B. You don't have to drill or bush to install these. but they rarely fit perfectly and could lead to buzzes and cracks.

C. I have found these to be less reliable than regular pegs. The problem is that they apply pressure across the gap in the peg box. This puts pressure where it was not designed to go. They were really designed to retain tension through a solid piece of wood. This tension if not closely monitored could lead to a catastrophic failure in the peg box.

D. They need to be tightened constantly,
so carry a screw driver.

Roth Tension tuners
Slightly better design and weight, these are the closest to being "acceptable" alternatives to real pegs. But there are still some serious draw backs.

A. Weight again. you can feel it. But not as acutely as the all metal pegs above. I know a great fiddler who has these and she plays just fine with them, She also kept me wondering how she could tune so much faster than me without fine tuners.

B. You have to ream out the peg holes all the way in order to fit them with small cork bushings. this weakens the peg box and makes it very hard to fit regular pegs again should you want to.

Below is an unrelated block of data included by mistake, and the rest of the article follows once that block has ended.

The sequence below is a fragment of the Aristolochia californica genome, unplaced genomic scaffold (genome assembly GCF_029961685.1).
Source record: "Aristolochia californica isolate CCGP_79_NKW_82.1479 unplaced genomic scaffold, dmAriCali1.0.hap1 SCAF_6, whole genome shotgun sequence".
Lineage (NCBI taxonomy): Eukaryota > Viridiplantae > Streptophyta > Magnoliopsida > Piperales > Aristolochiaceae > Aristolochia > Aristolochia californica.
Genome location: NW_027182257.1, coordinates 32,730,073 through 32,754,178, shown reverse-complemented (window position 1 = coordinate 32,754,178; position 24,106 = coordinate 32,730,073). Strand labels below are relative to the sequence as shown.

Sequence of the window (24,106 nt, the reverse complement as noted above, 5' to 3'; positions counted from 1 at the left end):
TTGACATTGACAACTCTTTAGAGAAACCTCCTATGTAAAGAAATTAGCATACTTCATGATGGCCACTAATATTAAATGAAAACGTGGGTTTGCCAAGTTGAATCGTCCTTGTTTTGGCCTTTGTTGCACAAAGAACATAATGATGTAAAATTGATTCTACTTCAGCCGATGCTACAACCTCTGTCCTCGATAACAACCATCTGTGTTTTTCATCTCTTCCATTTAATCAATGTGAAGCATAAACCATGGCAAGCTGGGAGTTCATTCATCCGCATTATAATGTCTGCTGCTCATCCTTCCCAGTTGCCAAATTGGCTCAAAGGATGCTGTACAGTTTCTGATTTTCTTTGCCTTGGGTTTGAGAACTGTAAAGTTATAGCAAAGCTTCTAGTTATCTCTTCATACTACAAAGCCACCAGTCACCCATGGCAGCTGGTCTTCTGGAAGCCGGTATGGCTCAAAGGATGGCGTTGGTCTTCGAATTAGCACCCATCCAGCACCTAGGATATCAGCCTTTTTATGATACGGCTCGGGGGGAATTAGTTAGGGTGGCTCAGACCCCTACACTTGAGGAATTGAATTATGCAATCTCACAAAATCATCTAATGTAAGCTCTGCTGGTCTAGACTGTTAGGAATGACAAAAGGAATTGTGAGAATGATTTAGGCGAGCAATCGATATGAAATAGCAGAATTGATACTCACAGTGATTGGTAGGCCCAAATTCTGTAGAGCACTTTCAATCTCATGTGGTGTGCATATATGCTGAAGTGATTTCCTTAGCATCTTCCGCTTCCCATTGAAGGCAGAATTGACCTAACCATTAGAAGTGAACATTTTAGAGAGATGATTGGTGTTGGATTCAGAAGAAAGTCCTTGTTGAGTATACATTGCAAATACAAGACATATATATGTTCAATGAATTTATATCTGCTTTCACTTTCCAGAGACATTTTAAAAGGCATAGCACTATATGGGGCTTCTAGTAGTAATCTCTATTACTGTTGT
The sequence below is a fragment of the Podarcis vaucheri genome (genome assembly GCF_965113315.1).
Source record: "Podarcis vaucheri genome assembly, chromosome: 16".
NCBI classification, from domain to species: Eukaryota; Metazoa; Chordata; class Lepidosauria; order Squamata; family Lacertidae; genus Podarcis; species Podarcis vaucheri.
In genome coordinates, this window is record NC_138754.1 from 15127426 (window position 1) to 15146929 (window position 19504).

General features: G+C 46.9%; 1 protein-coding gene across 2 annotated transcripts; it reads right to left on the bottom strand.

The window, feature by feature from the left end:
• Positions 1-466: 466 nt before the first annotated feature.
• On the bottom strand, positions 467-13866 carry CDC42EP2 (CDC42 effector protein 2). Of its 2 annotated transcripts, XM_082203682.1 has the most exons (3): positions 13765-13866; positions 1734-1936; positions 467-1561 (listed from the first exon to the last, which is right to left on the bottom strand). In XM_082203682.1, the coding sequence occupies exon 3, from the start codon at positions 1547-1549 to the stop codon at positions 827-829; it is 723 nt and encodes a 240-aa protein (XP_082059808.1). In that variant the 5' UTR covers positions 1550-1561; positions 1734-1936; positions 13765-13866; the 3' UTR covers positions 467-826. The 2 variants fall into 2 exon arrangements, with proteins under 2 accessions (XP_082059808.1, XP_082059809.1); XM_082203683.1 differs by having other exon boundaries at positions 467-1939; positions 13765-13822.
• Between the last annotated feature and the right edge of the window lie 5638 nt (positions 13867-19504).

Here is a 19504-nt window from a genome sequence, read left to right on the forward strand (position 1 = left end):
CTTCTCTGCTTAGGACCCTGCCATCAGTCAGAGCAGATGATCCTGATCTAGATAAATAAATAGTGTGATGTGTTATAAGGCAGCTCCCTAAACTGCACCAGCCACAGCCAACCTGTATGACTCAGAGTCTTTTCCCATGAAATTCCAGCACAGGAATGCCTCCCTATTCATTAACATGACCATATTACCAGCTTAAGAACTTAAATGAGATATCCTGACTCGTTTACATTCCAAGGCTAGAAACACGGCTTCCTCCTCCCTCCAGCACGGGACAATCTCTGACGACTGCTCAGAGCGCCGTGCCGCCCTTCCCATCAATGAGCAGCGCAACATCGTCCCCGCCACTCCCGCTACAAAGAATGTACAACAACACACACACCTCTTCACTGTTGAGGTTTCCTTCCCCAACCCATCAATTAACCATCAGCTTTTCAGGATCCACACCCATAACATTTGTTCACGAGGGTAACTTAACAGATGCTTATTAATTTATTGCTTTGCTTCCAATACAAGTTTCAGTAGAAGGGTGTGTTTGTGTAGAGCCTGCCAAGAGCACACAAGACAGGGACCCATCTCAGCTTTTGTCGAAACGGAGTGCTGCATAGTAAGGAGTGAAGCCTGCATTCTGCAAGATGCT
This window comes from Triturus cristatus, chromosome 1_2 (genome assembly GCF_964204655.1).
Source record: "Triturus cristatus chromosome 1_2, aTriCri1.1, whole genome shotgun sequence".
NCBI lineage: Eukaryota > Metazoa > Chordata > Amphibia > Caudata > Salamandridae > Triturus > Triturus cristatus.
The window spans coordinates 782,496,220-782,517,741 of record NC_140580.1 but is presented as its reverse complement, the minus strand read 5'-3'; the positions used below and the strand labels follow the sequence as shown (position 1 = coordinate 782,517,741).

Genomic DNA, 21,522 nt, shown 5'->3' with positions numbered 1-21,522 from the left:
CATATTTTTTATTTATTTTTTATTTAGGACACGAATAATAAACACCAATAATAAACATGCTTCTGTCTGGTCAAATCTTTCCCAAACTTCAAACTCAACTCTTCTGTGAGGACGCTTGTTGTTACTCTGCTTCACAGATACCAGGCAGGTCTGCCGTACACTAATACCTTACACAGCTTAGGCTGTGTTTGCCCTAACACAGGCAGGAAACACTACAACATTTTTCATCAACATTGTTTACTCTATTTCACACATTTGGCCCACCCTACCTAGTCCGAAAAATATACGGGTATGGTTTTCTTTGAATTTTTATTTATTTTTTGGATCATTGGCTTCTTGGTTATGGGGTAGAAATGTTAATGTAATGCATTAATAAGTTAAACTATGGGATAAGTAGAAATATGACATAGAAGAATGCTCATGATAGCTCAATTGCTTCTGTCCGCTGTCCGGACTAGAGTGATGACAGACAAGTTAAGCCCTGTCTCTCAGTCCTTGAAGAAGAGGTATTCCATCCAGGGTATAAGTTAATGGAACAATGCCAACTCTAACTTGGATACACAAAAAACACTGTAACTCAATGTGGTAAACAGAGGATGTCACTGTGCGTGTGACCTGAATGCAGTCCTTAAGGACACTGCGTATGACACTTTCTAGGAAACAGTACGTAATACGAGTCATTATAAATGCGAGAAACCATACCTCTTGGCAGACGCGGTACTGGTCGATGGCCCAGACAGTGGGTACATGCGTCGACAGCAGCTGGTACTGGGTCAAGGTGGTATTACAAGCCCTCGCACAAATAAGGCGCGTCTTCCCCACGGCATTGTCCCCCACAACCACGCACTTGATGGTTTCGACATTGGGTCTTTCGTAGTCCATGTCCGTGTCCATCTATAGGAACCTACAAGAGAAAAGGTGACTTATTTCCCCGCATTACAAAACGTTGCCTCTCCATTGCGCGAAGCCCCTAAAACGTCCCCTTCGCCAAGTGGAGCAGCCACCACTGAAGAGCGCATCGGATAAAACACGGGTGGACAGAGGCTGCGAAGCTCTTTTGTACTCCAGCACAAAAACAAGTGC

C. admittedly the design is much better they apply pressure in a similar way to traditional pegs. they also look pretty good.

Traditional Pegs
Finally traditional pegs. These are mostly here for weight comparison. Uncut they weigh less than half as much as the Roth pegs. They will weigh even less when they are cut down to size during fitting. As much as i don't like the humidity problems involved with them they are in my mind the best option.

As far as other options I have heard a lot of positive comments on Knilling Perfection pegs. I have yet to get my hands on a set of them, so I can't include a weight comparison or real review. I have heard they are close to real peg weight. Also they have a gear ratio that makes tuning quick. I will put up a review if and when I get some. Until then I will continue using regular pegs.


The Day of Reckoning

It's time for me to rebuild my violin. In keeping up with demand it has been put off to many times. Amongst it's many problems, that have been worsened by neglect, I need to remove the neck. Tricky business at best.

The Projection is wrong due to the upper block being loose from the table. That pressure started a crack on the center seam that I need to head off before it gets worse.
The neck had been fitted with a shim, to correct the projection, this did not solve the problem, as the neck continued to pull against the end grain and distort the top.

I hope I don't ruin it, I like this fiddle.